EDWARDSVILLE — Two more cases of drug-induced homicide have been charged in Madison County, despite troubles in the past prosecuting such cases under state statutes.
Robert J. Kirchner, 40, has been charged in the death of Tony Sellers, who was found dead outside Kirchner's home in June. Autopsy results showed he died of a heroin overdose.
Kirchner is accused of buying heroin in St. Louis and delivering it to Sellers. According to police, then he and three others allegedly took Sellers' body out of the house and left it in the back yard to camouflage the cause of his death.
In addition to the Class X felony of drug-induced homicide, Kirchner faces charges of multiple drug offenses and concealment of a homicidal death. The other three people charged are his wife, Vindi Kirchner; Janet Denson, and Scott Bourbon, all of Granite City.
In an unrelated case, David Deforest Jr. and Debra Nelson each face charges of drug-induced homicide in the death of Dylan Hartman, 19, who died of a drug overdose in December.
According to police, Nelson sold liquid methadone to Deforest, who gave it to Hartman. Nelson and Deforest also face charges of possession with intent to deliver a controlled substance, a Class 2 felony.
In both cases, charges were filed after toxicology reports returned.
"These two tragic deaths underscore the terrible cost of drug addiction and the suffering that it causes for families, friends and our whole community," said Tom Gibbons, Madison County state's attorney. "With each death, we are reminded that there is still a lot of hard work to be done to rid Madison County and our entire region of these poisons."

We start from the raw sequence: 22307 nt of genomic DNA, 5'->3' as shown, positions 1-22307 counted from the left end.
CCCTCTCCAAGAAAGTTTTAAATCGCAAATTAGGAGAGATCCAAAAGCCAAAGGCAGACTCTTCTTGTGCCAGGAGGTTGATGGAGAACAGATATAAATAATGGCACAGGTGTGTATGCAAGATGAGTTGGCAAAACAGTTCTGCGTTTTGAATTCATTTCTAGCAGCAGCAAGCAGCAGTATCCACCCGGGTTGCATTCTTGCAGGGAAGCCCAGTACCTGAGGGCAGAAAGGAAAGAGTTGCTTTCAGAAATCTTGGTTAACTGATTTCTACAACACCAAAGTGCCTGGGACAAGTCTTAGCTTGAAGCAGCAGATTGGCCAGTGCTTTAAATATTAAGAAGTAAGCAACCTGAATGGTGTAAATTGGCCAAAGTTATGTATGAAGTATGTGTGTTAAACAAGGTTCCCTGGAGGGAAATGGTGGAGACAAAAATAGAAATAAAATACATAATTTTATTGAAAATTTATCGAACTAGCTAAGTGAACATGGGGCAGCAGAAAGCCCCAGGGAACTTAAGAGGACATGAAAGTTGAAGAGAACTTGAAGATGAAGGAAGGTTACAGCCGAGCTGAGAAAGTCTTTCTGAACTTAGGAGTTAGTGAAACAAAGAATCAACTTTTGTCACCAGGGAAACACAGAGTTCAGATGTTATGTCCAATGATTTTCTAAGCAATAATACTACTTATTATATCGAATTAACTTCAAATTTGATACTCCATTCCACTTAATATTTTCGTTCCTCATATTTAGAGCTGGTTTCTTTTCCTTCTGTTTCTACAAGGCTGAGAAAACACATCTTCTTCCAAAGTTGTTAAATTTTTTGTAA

There have been several drug-induced homicide cases filed in the last few years in Madison County, but not all have resulted in convictions. Of six overdoses from 2011 resulting in homicide charges in 2012, five were dismissed or settled on lesser charges after Madison County Associate Judge James Hackett ruled that the drug-induced homicide law does not apply in cases where drugs cross state lines.
In those cases, Gibbons said, the transfer of the drugs also took place in Missouri. In Kirchner's case, he said, the drugs were purchased in Missouri, but transferred to Sellers in Illinois.
However, Gibbons believes the law should be changed to reflect the reality that many metro-east drug addicts buy their drugs in St. Louis and then overdose in Illinois.
"I can't speak for the legislature, but I know a bill was introduced on that," he said. "It's something we're still pushing for."
Gibbons acknowledged that drug-induced homicide is a tricky prosecution. "Most drug deals don't take place on video camera and witnesses can, in some cases, be difficult," he said. "But we will persist in spite of the difficulty. I believe that the cause is just, and we will do everything we can."
Bail was set for $500,000 each for Kirchner, Deforest and Nelson, and $100,000 each for Denson and Bourbon. None are currently in custody.
Contact reporter Elizabeth Donald at firstname.lastname@example.org or 239-2501.